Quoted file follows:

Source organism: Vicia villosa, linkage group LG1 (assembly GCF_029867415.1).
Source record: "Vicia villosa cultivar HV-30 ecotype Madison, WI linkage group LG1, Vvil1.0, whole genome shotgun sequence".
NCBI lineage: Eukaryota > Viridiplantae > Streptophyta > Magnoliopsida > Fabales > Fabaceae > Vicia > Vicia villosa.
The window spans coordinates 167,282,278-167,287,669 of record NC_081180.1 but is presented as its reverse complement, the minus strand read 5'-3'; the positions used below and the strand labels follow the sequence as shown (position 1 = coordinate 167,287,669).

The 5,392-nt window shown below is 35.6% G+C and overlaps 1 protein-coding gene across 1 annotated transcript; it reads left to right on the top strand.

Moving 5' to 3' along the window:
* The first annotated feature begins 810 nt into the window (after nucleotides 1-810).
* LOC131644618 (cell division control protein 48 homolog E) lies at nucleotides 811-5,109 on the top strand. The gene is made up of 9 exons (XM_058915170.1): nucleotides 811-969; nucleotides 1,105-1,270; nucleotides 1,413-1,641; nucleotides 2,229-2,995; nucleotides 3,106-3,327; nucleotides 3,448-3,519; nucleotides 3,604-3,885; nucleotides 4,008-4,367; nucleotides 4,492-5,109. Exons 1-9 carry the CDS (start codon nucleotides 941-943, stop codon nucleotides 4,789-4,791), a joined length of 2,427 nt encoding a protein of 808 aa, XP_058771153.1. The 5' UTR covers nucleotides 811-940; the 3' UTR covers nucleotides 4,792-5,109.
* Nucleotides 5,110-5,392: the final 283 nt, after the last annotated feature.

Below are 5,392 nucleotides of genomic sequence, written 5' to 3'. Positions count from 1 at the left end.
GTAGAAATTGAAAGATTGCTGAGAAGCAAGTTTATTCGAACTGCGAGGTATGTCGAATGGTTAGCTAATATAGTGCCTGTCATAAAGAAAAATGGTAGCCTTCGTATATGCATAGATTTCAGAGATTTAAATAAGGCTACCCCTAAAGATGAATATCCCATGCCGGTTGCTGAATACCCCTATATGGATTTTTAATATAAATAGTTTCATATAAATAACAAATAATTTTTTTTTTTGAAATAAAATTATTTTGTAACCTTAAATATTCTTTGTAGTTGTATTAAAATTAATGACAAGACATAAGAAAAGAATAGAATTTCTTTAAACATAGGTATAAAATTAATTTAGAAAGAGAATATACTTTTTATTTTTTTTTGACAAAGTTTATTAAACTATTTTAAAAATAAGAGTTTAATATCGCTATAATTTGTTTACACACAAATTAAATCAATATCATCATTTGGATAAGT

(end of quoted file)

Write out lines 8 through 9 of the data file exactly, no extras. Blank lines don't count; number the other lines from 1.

* LOC131644618 (cell division control protein 48 homolog E) lies at nucleotides 811-5,109 on the top strand. The gene is made up of 9 exons (XM_058915170.1): nucleotides 811-969; nucleotides 1,105-1,270; nucleotides 1,413-1,641; nucleotides 2,229-2,995; nucleotides 3,106-3,327; nucleotides 3,448-3,519; nucleotides 3,604-3,885; nucleotides 4,008-4,367; nucleotides 4,492-5,109. Exons 1-9 carry the CDS (start codon nucleotides 941-943, stop codon nucleotides 4,789-4,791), a joined length of 2,427 nt encoding a protein of 808 aa, XP_058771153.1. The 5' UTR covers nucleotides 811-940; the 3' UTR covers nucleotides 4,792-5,109.
* Nucleotides 5,110-5,392: the final 283 nt, after the last annotated feature.